Wednesday, February 15, 2012

Lupus and Genetics (Guest Blogger)

Written by Jenna Walters
Lupus is a disease where the body’s immune system attacks its own healthy tissue, causing inflammation and damage to the skin, kidneys, lungs, heart and blood. A normal, healthy immune system functions as a defense against viruses and bacteria, however, Lupus confuses the system so that it is unable to distinguish between healthy tissue and antigens. Lupus is prevalent in those of northern European descent, blacks and particularly in women aged 15 to 45.

Is Lupus Linked to Genetics?

Leading experts believe that genetics is a definite factor in the development of Lupus. The basic theory is people with Lupus often have a close relative with the disease, while a small percentage of children who are born to parents with the disease will inherit it. Furthermore, studies have shown genetic makeup plays a role in the disease, as Identical twins are more likely to be at risk for Lupus than fraternal twins are.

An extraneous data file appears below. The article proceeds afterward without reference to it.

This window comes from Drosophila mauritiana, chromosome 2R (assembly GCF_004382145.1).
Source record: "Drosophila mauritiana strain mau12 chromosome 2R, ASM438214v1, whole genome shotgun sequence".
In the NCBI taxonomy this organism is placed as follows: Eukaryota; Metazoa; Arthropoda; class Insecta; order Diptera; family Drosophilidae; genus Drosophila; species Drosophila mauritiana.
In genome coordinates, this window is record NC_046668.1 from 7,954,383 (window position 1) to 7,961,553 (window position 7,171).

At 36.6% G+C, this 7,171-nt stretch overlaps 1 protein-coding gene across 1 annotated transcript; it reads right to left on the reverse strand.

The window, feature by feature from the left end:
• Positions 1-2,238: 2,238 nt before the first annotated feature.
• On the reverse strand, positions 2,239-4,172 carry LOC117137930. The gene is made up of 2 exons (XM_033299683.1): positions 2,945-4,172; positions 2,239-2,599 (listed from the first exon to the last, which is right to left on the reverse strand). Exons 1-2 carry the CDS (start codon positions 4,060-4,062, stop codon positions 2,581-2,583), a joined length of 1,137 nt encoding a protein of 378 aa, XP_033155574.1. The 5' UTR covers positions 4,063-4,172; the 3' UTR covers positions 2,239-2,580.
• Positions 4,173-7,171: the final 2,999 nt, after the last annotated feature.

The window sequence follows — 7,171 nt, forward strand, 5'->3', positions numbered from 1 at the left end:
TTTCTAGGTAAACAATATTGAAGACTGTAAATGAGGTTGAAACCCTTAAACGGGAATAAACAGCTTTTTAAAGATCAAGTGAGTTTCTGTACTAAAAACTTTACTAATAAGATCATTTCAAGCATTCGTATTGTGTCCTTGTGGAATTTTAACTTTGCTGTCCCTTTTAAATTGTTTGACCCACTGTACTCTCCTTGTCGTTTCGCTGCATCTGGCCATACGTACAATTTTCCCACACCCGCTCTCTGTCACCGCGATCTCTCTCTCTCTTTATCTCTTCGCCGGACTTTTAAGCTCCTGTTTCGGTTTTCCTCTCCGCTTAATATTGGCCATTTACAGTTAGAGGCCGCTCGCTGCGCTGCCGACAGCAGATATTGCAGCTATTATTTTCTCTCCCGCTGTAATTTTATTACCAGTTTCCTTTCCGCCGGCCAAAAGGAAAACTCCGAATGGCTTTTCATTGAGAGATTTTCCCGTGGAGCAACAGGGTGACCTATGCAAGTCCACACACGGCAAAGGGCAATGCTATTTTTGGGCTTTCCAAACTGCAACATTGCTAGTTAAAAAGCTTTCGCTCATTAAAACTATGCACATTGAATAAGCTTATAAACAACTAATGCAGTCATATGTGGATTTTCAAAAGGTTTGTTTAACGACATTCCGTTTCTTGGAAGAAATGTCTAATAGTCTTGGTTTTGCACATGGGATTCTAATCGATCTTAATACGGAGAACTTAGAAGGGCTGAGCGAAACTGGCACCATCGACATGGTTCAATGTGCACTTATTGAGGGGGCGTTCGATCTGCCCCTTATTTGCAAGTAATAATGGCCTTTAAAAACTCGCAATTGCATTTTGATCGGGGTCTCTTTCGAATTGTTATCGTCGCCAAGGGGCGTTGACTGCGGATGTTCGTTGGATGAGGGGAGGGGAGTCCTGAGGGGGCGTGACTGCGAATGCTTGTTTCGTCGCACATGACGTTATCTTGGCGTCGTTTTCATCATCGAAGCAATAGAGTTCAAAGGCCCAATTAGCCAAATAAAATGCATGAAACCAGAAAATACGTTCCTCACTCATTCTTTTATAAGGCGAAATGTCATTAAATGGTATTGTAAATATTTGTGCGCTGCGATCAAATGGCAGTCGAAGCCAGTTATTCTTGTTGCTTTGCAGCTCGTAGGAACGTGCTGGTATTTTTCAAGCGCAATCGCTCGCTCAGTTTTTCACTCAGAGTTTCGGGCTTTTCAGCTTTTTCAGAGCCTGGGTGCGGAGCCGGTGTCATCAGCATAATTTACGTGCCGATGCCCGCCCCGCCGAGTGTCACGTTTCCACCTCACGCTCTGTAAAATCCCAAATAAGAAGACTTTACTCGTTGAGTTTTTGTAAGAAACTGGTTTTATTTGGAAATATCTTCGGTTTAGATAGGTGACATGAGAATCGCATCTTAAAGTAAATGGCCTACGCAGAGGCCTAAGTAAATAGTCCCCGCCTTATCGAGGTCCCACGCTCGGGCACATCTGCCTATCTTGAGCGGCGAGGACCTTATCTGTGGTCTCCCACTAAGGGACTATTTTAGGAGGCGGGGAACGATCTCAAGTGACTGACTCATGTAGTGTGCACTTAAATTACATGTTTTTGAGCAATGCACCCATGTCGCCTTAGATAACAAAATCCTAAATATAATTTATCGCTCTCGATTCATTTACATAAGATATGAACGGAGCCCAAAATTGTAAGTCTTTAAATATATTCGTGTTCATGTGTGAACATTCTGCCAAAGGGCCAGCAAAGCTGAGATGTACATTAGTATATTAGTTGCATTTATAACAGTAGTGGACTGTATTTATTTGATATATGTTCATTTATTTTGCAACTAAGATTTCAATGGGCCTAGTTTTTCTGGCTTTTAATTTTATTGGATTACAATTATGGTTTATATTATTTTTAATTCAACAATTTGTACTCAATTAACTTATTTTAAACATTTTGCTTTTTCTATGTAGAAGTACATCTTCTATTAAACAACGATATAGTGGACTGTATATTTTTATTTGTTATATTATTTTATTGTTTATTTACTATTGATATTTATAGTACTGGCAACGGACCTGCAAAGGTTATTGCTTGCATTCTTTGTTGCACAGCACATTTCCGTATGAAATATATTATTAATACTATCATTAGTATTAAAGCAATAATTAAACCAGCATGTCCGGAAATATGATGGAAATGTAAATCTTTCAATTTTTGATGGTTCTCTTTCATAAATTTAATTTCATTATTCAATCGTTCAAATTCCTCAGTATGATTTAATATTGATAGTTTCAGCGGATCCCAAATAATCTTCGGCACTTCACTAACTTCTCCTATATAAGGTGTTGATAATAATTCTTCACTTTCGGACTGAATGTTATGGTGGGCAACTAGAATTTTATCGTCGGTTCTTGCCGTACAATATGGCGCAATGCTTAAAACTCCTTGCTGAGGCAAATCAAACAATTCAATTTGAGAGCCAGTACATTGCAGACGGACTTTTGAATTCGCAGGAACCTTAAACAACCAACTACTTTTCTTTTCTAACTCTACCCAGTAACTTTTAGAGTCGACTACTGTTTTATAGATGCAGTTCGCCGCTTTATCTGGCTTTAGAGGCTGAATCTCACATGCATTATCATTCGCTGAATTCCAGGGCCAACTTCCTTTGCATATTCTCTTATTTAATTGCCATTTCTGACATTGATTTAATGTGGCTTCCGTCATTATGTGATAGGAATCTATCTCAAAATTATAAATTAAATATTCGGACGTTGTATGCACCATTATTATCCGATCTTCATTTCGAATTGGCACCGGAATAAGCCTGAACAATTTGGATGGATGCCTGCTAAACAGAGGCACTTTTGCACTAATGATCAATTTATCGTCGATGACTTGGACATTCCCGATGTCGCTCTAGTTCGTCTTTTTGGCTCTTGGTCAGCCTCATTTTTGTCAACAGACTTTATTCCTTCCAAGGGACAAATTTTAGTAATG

The Role of Genetic Research

Researchers have identified a number of genes that are associated with Lupus in women and continue to make breakthroughs with further studies for isolating other genes that are likely to cause the disease. Technology has enabled researchers to examine more closely the genetics of various ethnic groups and the way in which other factors as onset and complications of Lupus are predetermined by genetic variances.

In the future, scientists envision specific genetic clues that will reveal which conditions a patient is more likely to be at risk for as well as the correlation between Lupus genes and other autoimmune diseases. Much like a plethora of other diseases, such as peritoneal mesothelioma, there is no known cure for Lupus, though genetic research teams will soon be able to develop effective strategies for treating the disease and preventing systematic damage with debilitating complications.

Treating Lupus

Anti-inflammatories or NSAIDs and corticosteroids are commonly used drugs for controlling mild or moderate Lupus symptoms, while immunosuppressive medications are recommended for severe cases. In addition to drugs, doctors advise patients to take care of themselves to reduce the severity of symptoms by engaging in a healthy lifestyle with regular exercise, a balanced diet, protection from direct sunlight and reduction of stress.

Jenna Walters is a recent college graduate and aspiring writer interested in health and wellness. She is especially interested in touching people’s lives through her writing. Jenna also enjoys kayaking, hiking, and reading.

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